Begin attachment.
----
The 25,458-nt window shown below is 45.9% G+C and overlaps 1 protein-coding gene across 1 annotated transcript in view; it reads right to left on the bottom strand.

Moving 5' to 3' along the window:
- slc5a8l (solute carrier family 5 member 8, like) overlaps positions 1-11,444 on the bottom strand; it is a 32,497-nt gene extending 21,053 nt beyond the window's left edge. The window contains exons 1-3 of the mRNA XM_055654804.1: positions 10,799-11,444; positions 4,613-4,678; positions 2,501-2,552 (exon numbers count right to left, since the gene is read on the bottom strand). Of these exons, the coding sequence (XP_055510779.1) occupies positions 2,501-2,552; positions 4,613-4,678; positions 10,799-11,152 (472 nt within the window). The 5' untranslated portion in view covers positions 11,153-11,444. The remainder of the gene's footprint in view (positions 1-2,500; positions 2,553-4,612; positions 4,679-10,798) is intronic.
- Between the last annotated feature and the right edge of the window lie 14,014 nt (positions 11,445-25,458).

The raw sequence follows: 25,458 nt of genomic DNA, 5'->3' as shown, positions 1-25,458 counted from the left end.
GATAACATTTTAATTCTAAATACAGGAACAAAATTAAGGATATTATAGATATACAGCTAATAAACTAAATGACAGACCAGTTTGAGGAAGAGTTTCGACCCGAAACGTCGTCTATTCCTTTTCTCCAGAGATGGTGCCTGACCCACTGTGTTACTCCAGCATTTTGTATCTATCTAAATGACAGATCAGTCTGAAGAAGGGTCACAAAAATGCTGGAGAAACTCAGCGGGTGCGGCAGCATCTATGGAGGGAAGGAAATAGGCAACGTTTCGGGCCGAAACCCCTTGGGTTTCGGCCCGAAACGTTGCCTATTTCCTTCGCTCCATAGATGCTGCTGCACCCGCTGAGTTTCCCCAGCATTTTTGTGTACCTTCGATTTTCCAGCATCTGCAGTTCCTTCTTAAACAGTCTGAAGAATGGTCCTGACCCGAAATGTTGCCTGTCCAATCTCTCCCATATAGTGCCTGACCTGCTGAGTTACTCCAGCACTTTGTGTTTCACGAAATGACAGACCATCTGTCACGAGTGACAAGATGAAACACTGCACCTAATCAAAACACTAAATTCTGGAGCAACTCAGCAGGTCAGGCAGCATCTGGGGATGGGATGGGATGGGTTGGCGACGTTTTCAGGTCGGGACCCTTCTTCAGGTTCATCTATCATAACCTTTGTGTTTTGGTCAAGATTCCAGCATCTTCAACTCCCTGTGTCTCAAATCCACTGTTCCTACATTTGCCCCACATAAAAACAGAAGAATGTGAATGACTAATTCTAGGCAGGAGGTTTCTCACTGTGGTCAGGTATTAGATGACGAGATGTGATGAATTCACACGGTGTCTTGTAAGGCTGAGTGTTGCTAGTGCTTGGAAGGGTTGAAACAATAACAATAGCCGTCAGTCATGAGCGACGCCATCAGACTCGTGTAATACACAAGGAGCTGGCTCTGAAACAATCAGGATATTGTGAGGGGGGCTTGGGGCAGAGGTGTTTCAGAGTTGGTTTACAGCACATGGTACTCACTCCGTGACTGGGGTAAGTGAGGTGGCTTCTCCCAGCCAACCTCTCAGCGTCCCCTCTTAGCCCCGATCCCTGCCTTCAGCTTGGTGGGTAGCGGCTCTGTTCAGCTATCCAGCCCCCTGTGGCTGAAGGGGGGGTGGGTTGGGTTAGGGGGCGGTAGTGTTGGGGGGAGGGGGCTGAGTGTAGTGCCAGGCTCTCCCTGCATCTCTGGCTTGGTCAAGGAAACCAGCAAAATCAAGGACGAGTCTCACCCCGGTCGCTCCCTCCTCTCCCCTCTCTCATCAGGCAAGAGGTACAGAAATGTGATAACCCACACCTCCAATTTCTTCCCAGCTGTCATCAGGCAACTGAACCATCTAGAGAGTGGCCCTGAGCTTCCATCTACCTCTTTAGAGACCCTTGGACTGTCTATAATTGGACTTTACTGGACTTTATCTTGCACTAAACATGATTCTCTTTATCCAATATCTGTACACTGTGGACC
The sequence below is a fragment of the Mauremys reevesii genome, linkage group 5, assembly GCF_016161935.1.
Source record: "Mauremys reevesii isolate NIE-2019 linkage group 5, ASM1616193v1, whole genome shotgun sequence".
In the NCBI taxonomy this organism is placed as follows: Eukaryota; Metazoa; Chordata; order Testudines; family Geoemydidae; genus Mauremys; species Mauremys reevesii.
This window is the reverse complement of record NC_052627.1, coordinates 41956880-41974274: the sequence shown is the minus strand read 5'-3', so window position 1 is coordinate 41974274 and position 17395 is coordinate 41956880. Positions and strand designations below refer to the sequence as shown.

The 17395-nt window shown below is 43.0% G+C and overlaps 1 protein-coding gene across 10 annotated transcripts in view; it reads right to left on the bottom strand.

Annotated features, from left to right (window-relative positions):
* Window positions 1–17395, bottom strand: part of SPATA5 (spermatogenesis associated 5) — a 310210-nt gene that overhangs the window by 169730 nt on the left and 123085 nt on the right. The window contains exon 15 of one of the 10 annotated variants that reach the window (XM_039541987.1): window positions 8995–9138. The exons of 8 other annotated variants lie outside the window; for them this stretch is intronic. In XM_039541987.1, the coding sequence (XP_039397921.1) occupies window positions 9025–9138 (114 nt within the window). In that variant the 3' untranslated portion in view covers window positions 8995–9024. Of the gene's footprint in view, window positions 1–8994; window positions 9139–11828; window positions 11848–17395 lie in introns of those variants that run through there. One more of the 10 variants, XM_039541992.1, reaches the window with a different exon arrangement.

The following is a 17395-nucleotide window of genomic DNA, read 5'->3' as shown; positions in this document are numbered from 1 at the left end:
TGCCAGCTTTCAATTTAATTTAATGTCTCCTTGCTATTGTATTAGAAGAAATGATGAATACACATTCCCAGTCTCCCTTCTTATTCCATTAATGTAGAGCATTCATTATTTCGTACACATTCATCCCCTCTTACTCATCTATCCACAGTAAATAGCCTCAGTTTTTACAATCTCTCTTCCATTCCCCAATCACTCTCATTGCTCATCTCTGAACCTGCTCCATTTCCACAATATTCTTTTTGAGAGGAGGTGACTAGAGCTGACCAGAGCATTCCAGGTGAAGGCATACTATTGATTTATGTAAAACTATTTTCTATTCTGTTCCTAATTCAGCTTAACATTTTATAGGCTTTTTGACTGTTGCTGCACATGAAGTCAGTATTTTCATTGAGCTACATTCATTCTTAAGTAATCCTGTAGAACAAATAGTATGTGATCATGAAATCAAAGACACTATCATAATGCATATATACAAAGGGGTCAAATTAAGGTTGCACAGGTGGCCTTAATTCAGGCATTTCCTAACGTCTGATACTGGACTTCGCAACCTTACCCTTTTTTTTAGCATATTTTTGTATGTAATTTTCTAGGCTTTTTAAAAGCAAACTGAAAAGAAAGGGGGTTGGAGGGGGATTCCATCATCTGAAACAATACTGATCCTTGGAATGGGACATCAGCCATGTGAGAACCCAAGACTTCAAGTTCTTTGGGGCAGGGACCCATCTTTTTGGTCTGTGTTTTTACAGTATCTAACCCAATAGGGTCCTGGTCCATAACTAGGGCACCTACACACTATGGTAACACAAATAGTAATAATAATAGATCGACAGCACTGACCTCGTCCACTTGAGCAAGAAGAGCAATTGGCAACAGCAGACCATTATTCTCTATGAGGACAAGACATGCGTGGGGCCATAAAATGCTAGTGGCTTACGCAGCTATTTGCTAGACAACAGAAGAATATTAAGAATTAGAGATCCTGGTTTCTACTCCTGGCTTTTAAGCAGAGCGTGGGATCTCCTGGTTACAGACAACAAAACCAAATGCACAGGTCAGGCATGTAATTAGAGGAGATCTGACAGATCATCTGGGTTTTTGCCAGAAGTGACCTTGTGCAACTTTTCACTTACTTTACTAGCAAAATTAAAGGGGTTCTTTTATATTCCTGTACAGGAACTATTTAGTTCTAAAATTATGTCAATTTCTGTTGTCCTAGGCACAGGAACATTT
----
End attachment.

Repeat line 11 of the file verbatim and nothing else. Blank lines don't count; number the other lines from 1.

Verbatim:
The 17395-nt window shown below is 43.0% G+C and overlaps 1 protein-coding gene across 10 annotated transcripts in view; it reads right to left on the bottom strand.